Natural Living: A Garden of Abundance

I have been growing food now for over a decade, and a few years ago, gardening saved my life.  

I don't mean that it literally saved my life, but figuratively.

I had just gotten a new raised bed into place, everyone told me I was doing it too early, but I figured it didn't hurt anything since the weather was starting to get nice.  I will forever be thankful I had done it.

In April, I got really sick.  Like really really sick.  Was in the ER for about 16 hours, only to end up in emergency surgery.

Everything changed.

My life, that had seemed so full of opportunity and growth, suddenly screeched to a halt.  I couldn't exercise, lift anything over 5 pounds, stand for long periods of time, or even sit for long periods of time.  Car rides were horribly painful, so traveling was out entirely.  I became horribly depressed about everything, even though I tried to put on a brave face.

A couple weeks later, it was the normal time that I would start planting in the garden.  I didn't even want to do that. I couldn't guarantee that I would be able to even go and shop for plants.  I didn't want to have to try to take care of them and keep them alive... when I was barely living myself.

A good friend said to me, "You need a distraction, and you need to eat. The garden will fulfill both of those needs."  And then they put me in the car and drove me to the greenhouse.

We picked out tomatoes, peppers, cucumbers and beans.  A few herbs. Simple items that could be used in a variety of ways and be fairly easy for me to handle.  They got me a kneeling pad so I could be more comfortable on the ground.

They came back and helped me put everything in the ground, and they did most of that initial planting.... and then it was up to me.

Every morning, when I'd be fighting discomfort and depression, there was a new fleeting thought:
"I wonder how the garden looks this morning"
And I would go out and inspect all the plants and walk among the greenery, watering what needed it, adjusting trellises, and picking stray weeds.

Over the weeks that followed, I started thinking less about how terrible everything was, and instead more about how much food I might get from the garden, was I doing everything I could to make it healthy and prolific?

It gave me a purpose outside myself.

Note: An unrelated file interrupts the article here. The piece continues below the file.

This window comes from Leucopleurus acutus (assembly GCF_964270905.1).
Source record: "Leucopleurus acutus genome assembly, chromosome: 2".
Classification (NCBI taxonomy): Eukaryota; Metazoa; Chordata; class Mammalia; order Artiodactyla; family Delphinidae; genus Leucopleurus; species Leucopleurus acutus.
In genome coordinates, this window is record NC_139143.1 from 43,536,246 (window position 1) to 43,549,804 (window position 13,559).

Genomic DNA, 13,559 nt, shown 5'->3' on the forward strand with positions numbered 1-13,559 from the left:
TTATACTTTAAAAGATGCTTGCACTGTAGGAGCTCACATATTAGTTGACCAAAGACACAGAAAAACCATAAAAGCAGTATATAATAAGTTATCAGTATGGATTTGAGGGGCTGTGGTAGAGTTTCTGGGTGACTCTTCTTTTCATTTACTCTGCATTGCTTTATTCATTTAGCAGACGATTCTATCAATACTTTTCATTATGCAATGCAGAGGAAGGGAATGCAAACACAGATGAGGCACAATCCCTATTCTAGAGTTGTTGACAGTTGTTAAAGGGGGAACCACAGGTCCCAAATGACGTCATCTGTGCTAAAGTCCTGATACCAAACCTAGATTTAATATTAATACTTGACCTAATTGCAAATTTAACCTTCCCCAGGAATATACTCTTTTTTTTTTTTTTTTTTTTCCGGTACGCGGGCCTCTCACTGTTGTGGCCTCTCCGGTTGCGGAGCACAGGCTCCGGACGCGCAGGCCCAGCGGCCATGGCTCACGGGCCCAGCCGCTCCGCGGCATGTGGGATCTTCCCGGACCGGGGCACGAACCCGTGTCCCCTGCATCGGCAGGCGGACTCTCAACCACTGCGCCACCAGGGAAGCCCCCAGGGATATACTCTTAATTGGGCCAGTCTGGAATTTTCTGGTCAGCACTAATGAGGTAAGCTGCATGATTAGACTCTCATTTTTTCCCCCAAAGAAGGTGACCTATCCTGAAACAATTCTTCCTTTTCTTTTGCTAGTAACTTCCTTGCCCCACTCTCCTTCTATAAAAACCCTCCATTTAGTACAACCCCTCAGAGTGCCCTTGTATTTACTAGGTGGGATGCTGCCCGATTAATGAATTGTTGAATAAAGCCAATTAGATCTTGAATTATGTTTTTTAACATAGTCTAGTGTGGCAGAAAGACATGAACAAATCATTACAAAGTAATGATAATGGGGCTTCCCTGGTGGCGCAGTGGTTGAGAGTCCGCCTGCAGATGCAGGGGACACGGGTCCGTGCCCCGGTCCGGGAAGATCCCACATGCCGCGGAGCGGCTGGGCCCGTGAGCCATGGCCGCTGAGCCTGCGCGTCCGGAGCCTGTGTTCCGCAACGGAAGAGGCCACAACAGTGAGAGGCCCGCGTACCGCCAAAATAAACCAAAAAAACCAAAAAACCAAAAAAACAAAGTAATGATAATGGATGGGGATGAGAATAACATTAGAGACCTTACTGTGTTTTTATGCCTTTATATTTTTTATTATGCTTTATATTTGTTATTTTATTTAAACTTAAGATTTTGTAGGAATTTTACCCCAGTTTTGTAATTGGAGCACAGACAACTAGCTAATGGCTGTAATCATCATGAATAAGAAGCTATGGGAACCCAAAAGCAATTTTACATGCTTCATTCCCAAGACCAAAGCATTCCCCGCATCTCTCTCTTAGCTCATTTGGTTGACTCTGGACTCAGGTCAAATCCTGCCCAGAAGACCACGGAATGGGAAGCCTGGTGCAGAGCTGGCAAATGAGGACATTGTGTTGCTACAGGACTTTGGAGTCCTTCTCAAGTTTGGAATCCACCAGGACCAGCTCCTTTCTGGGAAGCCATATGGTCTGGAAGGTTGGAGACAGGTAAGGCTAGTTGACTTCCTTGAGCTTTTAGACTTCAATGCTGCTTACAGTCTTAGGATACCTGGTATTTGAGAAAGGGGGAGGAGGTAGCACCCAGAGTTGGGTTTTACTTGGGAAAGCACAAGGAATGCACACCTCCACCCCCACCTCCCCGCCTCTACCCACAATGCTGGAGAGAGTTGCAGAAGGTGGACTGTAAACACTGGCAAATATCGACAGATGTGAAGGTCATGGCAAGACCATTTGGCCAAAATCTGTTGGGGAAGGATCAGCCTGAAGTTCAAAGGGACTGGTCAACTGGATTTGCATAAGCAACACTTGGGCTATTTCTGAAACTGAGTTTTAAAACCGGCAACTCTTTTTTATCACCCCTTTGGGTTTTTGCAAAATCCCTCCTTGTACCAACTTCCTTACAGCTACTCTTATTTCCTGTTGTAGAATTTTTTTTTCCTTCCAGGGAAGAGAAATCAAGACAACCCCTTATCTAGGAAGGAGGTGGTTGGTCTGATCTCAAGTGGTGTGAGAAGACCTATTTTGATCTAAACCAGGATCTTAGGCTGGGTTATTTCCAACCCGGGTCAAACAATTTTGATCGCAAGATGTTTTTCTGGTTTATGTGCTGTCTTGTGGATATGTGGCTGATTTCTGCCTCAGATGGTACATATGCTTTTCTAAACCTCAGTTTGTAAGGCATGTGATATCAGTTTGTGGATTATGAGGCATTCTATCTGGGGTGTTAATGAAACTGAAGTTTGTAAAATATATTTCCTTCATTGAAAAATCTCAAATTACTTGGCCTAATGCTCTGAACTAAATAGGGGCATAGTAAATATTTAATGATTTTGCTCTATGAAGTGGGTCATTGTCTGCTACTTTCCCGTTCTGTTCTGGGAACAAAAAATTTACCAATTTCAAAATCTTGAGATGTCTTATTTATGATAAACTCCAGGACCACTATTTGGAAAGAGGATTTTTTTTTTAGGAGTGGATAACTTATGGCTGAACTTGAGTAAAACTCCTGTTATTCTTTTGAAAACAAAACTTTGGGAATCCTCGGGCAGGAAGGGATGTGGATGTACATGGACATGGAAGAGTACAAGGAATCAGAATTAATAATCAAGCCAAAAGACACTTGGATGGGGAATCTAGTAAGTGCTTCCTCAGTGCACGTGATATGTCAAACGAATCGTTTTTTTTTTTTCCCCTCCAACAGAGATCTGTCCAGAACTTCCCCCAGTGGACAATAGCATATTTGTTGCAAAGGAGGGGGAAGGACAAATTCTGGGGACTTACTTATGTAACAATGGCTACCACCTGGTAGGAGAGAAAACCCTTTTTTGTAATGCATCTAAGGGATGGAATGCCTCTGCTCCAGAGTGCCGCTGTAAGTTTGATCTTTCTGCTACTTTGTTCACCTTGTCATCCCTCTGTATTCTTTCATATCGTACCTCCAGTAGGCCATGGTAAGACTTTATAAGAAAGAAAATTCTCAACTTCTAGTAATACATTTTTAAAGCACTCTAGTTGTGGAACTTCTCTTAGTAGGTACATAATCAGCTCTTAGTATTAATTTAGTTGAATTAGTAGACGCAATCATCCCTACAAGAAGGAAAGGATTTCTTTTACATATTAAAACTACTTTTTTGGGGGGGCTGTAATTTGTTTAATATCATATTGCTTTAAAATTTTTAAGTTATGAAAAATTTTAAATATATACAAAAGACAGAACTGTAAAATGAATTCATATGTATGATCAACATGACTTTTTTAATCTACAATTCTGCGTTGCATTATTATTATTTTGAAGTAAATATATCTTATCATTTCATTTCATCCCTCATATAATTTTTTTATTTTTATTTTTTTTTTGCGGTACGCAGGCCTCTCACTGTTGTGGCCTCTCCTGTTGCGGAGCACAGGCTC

And when it started producing, it was like it was giving back all the love that I had given to it.  Pounds of beautiful red, ripe tomatoes, beans by the basket, giant cucumbers and fragrant herbs.

It nourished my body and my spirit, and made me feel like I could make it through all of this.  

At the end of the summer, I had a follow up surgery to complete what they had started in April.  The garden kept producing throughout my recovery and, as if it knew I would be ok, started dying back just when I was feeling better.  It gave me a few last good harvests and I cleaned it out in late October.

I continue to grow my garden every year, but I think my perspective on it has changed.  It is no longer just about growing food, but about providing myself an outlet, a place of peace and relaxation, and through that, caring for my body and mind.

It is about this time of year that I start plotting my garden for the summer. I'll start seeds in early February - March, which means I need to pick out what I am going to tend to this year.

Here are my preliminary thoughts:

Left to Right, top to Bottom:

Purple Galaxy Tomato, Dad's Sunset Tomato, Rainbow Swiss Chard
Cosmic Purple Carrots, Cayenne Pepper, St. Valery Carrot
Tom Jalapeno Peppers, Wapsipinicon Peach Tomato, Chinese Green Long Bean
Black Krim Tomato, Sugar Bon Snap Peas, Bull's Blood Beets

All seeds are from my favorite seed site, Baker Creek Heirloom Seeds
(And no, I'm not being paid to promote them, I've shopped from them for years for strange varieties of vegetables and fruits. They have a great germination rate and the fruits are always well worth it!)

I'll be bringing you all along on my gardening journey this year - hoping that  I can finally have a successful year with the greenhouse, but we will have to see!